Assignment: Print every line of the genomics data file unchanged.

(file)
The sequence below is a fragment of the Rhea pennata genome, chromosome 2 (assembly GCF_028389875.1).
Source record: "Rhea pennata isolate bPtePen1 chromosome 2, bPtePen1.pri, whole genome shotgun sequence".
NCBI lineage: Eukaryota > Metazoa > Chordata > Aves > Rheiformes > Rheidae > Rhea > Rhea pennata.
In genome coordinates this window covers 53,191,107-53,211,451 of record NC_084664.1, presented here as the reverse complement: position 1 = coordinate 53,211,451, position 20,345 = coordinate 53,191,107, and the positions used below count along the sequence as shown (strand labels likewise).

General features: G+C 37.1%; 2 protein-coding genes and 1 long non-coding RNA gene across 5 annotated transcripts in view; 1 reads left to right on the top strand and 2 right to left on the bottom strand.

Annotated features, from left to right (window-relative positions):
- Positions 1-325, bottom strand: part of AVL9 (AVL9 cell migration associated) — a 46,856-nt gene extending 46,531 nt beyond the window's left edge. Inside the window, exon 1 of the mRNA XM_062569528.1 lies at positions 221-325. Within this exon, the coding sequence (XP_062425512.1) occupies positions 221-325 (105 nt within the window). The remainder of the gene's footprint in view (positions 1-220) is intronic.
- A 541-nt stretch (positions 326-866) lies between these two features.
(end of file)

The sequence below is a fragment of the Rhea pennata genome, chromosome 2 (assembly GCF_028389875.1).
Source record: "Rhea pennata isolate bPtePen1 chromosome 2, bPtePen1.pri, whole genome shotgun sequence".
NCBI lineage: Eukaryota > Metazoa > Chordata > Aves > Rheiformes > Rheidae > Rhea > Rhea pennata.
In genome coordinates this window covers 53,191,107-53,211,451 of record NC_084664.1, presented here as the reverse complement: position 1 = coordinate 53,211,451, position 20,345 = coordinate 53,191,107, and the positions used below count along the sequence as shown (strand labels likewise).

General features: G+C 37.1%; 2 protein-coding genes and 1 long non-coding RNA gene across 5 annotated transcripts in view; 1 reads left to right on the top strand and 2 right to left on the bottom strand.

Annotated features, from left to right (window-relative positions):
- Positions 1-325, bottom strand: part of AVL9 (AVL9 cell migration associated) — a 46,856-nt gene extending 46,531 nt beyond the window's left edge. Inside the window, exon 1 of the mRNA XM_062569528.1 lies at positions 221-325. Within this exon, the coding sequence (XP_062425512.1) occupies positions 221-325 (105 nt within the window). The remainder of the gene's footprint in view (positions 1-220) is intronic.
- A 541-nt stretch (positions 326-866) lies between these two features.